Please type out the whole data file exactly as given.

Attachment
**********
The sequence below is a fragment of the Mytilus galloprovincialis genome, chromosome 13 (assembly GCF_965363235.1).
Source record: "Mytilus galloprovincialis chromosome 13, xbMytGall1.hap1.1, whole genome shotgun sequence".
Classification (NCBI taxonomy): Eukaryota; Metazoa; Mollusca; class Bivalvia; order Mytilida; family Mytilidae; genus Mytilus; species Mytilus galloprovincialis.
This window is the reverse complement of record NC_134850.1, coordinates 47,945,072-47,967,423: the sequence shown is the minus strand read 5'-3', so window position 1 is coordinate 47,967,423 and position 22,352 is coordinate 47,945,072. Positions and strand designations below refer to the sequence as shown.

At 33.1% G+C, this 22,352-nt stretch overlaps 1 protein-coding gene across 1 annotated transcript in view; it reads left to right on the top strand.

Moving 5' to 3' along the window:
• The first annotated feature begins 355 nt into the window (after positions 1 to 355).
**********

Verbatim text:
The sequence below is a fragment of the Mytilus galloprovincialis genome, chromosome 13 (assembly GCF_965363235.1).
Source record: "Mytilus galloprovincialis chromosome 13, xbMytGall1.hap1.1, whole genome shotgun sequence".
Classification (NCBI taxonomy): Eukaryota; Metazoa; Mollusca; class Bivalvia; order Mytilida; family Mytilidae; genus Mytilus; species Mytilus galloprovincialis.
This window is the reverse complement of record NC_134850.1, coordinates 47,945,072-47,967,423: the sequence shown is the minus strand read 5'-3', so window position 1 is coordinate 47,967,423 and position 22,352 is coordinate 47,945,072. Positions and strand designations below refer to the sequence as shown.

At 33.1% G+C, this 22,352-nt stretch overlaps 1 protein-coding gene across 1 annotated transcript in view; it reads left to right on the top strand.

Moving 5' to 3' along the window:
• The first annotated feature begins 355 nt into the window (after positions 1 to 355).